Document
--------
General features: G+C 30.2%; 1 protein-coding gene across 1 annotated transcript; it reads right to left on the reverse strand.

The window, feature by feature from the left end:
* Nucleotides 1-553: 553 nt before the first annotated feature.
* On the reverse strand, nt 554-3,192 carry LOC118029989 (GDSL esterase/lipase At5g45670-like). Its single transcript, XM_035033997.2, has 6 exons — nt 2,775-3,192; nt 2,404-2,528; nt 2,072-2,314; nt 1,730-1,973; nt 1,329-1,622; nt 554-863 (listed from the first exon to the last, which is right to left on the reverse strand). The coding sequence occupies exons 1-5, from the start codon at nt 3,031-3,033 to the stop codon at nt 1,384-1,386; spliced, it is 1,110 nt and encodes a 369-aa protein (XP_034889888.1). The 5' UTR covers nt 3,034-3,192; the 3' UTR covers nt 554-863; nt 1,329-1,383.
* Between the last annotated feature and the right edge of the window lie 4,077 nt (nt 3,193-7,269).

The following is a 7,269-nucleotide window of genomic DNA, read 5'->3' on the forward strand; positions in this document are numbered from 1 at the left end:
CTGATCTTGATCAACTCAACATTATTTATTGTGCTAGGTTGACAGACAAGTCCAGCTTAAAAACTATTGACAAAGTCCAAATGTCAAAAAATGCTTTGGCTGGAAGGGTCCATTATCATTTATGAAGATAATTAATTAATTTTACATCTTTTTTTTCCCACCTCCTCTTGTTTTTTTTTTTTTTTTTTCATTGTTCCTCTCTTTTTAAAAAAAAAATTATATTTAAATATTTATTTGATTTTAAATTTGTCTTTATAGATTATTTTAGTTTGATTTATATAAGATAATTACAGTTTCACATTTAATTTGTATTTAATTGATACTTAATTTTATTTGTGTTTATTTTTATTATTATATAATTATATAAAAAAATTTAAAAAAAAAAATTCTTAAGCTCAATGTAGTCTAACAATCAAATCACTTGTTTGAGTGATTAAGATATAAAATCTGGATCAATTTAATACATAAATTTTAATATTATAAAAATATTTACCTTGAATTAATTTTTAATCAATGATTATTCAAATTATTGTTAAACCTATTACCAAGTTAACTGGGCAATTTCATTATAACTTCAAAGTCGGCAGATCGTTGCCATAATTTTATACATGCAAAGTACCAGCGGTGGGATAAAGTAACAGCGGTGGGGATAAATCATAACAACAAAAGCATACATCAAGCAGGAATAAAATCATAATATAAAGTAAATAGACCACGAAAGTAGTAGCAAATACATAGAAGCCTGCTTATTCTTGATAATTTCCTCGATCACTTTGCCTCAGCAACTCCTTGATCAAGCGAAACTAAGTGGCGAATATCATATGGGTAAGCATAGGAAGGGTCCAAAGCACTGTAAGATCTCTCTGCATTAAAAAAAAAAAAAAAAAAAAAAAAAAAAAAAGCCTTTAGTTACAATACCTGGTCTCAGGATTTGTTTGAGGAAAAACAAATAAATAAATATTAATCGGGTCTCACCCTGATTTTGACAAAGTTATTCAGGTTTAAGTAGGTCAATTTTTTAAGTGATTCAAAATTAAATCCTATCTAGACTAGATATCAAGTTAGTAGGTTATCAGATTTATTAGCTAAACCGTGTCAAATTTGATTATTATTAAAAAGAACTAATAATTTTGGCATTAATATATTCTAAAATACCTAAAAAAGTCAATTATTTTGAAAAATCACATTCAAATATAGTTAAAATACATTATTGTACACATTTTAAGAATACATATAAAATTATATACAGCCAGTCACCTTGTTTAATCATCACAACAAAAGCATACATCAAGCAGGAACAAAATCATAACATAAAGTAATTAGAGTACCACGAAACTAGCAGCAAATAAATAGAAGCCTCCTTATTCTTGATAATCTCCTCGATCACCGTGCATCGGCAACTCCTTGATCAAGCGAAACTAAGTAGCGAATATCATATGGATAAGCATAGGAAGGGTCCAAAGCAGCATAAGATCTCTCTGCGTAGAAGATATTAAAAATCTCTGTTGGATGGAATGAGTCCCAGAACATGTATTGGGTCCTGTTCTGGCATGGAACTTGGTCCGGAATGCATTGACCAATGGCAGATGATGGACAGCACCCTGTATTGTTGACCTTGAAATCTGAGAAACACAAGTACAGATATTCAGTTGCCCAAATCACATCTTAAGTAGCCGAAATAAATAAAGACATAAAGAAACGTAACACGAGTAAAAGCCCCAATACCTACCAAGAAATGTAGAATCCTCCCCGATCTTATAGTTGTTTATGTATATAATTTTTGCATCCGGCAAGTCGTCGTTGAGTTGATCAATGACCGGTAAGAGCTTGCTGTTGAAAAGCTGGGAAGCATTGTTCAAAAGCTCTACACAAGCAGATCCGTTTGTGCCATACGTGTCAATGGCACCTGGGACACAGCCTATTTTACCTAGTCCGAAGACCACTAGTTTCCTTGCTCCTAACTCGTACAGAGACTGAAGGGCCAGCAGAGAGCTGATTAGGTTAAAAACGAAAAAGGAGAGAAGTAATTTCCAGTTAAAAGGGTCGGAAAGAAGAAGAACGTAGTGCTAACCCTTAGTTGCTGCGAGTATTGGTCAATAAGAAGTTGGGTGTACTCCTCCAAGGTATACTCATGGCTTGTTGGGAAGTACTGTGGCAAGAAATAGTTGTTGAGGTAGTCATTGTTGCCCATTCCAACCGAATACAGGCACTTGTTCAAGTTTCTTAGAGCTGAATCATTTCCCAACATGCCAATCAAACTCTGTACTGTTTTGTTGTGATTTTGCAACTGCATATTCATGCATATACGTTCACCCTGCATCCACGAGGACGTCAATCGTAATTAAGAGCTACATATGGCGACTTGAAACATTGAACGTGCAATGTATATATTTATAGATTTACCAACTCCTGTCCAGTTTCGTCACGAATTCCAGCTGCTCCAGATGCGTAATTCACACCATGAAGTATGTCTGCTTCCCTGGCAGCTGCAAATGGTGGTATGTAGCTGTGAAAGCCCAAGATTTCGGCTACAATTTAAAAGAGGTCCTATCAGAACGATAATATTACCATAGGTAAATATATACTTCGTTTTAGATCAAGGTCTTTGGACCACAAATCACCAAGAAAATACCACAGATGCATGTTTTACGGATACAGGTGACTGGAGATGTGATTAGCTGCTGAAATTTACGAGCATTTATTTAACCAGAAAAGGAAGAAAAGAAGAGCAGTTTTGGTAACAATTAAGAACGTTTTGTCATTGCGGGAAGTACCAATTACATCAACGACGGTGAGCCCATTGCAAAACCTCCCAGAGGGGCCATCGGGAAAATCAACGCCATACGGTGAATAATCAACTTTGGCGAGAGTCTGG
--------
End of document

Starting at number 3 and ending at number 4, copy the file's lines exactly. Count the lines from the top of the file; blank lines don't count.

* Nucleotides 1-553: 553 nt before the first annotated feature.
* On the reverse strand, nt 554-3,192 carry LOC118029989 (GDSL esterase/lipase At5g45670-like). Its single transcript, XM_035033997.2, has 6 exons — nt 2,775-3,192; nt 2,404-2,528; nt 2,072-2,314; nt 1,730-1,973; nt 1,329-1,622; nt 554-863 (listed from the first exon to the last, which is right to left on the reverse strand). The coding sequence occupies exons 1-5, from the start codon at nt 3,031-3,033 to the stop codon at nt 1,384-1,386; spliced, it is 1,110 nt and encodes a 369-aa protein (XP_034889888.1). The 5' UTR covers nt 3,034-3,192; the 3' UTR covers nt 554-863; nt 1,329-1,383.